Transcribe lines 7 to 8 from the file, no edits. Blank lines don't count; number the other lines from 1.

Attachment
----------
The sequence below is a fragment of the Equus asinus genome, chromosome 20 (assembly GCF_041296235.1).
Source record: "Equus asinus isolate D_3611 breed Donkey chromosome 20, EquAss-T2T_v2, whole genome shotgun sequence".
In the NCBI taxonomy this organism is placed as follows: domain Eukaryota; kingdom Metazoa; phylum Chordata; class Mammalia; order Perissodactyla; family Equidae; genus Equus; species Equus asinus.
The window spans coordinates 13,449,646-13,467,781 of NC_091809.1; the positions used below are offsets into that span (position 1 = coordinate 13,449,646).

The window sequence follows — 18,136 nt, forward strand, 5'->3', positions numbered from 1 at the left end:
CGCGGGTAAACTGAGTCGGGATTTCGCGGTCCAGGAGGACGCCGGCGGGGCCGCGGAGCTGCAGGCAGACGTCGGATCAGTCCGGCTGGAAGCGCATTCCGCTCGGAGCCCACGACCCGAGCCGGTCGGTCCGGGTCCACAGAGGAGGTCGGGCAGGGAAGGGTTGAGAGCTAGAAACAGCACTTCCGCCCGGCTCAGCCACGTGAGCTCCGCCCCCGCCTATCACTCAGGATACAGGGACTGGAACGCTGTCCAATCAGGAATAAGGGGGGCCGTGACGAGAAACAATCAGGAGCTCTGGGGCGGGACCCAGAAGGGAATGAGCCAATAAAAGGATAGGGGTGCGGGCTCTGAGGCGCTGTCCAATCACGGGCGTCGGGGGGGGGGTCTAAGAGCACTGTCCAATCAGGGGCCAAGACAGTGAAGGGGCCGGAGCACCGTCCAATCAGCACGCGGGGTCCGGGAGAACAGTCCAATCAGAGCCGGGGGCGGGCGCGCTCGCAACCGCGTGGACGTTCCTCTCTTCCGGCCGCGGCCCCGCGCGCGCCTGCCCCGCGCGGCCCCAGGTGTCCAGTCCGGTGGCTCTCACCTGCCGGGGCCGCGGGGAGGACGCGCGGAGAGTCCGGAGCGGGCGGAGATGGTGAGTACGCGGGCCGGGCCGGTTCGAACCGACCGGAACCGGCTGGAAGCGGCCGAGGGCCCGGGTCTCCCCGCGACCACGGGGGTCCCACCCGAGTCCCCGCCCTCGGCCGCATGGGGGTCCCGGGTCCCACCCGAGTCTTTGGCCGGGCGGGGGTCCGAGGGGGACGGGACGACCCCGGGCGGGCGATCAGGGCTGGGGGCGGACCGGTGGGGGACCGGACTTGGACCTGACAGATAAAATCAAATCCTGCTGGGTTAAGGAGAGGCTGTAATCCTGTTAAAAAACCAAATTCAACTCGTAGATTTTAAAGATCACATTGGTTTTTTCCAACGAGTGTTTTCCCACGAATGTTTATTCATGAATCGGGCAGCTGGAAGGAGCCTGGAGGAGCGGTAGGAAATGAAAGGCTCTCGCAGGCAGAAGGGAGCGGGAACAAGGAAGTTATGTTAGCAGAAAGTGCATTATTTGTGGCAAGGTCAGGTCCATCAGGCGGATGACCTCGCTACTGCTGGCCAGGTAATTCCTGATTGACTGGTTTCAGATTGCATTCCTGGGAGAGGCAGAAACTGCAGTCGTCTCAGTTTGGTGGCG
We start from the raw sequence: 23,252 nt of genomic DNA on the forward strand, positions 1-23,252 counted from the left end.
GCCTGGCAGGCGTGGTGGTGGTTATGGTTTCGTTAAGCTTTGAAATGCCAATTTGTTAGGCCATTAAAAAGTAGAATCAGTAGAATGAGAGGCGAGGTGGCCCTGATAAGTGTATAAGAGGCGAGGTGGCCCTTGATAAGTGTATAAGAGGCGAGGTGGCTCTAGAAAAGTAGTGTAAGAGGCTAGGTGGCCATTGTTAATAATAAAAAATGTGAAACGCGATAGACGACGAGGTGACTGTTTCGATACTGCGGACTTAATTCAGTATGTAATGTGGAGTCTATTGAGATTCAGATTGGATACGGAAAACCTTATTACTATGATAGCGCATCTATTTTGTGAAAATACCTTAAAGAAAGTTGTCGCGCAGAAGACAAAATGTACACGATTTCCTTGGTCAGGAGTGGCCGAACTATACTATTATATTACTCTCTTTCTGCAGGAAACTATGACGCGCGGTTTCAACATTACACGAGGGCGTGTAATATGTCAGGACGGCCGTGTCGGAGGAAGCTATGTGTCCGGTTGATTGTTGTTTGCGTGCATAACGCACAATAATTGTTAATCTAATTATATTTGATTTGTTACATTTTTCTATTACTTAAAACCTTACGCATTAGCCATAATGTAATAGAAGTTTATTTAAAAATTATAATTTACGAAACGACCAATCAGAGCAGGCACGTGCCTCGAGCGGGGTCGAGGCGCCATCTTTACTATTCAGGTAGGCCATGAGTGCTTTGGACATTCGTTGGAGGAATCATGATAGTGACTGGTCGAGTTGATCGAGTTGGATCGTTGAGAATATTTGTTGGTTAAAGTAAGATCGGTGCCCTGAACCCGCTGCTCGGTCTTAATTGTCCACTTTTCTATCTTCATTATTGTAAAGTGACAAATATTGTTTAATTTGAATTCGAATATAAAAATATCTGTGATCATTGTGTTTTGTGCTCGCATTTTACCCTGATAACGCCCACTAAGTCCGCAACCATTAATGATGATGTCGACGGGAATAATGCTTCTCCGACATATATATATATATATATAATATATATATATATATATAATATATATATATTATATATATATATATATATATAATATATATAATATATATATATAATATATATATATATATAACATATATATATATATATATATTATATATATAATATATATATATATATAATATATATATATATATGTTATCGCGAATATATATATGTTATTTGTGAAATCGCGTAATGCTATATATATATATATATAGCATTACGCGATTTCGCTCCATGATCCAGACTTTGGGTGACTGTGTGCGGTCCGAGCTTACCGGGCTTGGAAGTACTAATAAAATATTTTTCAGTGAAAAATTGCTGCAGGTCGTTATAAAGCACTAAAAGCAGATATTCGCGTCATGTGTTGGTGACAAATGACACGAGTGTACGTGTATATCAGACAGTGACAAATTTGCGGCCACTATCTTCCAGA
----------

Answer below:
We start from the raw sequence: 23,252 nt of genomic DNA on the forward strand, positions 1-23,252 counted from the left end.
GCCTGGCAGGCGTGGTGGTGGTTATGGTTTCGTTAAGCTTTGAAATGCCAATTTGTTAGGCCATTAAAAAGTAGAATCAGTAGAATGAGAGGCGAGGTGGCCCTGATAAGTGTATAAGAGGCGAGGTGGCCCTTGATAAGTGTATAAGAGGCGAGGTGGCTCTAGAAAAGTAGTGTAAGAGGCTAGGTGGCCATTGTTAATAATAAAAAATGTGAAACGCGATAGACGACGAGGTGACTGTTTCGATACTGCGGACTTAATTCAGTATGTAATGTGGAGTCTATTGAGATTCAGATTGGATACGGAAAACCTTATTACTATGATAGCGCATCTATTTTGTGAAAATACCTTAAAGAAAGTTGTCGCGCAGAAGACAAAATGTACACGATTTCCTTGGTCAGGAGTGGCCGAACTATACTATTATATTACTCTCTTTCTGCAGGAAACTATGACGCGCGGTTTCAACATTACACGAGGGCGTGTAATATGTCAGGACGGCCGTGTCGGAGGAAGCTATGTGTCCGGTTGATTGTTGTTTGCGTGCATAACGCACAATAATTGTTAATCTAATTATATTTGATTTGTTACATTTTTCTATTACTTAAAACCTTACGCATTAGCCATAATGTAATAGAAGTTTATTTAAAAATTATAATTTACGAAACGACCAATCAGAGCAGGCACGTGCCTCGAGCGGGGTCGAGGCGCCATCTTTACTATTCAGGTAGGCCATGAGTGCTTTGGACATTCGTTGGAGGAATCATGATAGTGACTGGTCGAGTTGATCGAGTTGGATCGTTGAGAATATTTGTTGGTTAAAGTAAGATCGGTGCCCTGAACCCGCTGCTCGGTCTTAATTGTCCACTTTTCTATCTTCATTATTGTAAAGTGACAAATATTGTTTAATTTGAATTCGAATATAAAAATATCTGTGATCATTGTGTTTTGTGCTCGCATTTTACCCTGATAACGCCCACTAAGTCCGCAACCATTAATGATGATGTCGACGGGAATAATGCTTCTCCGACATATATATATATATATATAATATATATATATATATATAATATATATATATTATATATATATATATATATATAATATATATAATATATATATATAATATATATATATATATAACATATATATATATATATATATTATATATATAATATATATATATATATAATATATATATATATATGTTATCGCGAATATATATATGTTATTTGTGAAATCGCGTAATGCTATATATATATATATATAGCATTACGCGATTTCGCTCCATGATCCAGACTTTGGGTGACTGTGTGCGGTCCGAGCTTACCGGGCTTGGAAGTACTAATAAAATATTTTTCAGTGAAAAATTGCTGCAGGTCGTTATAAAGCACTAAAAGCAGATATTCGCGTCATGTGTTGGTGACAAATGACACGAGTGTACGTGTATATCAGACAGTGACAAATTTGCGGCCACTATCTTCCAGA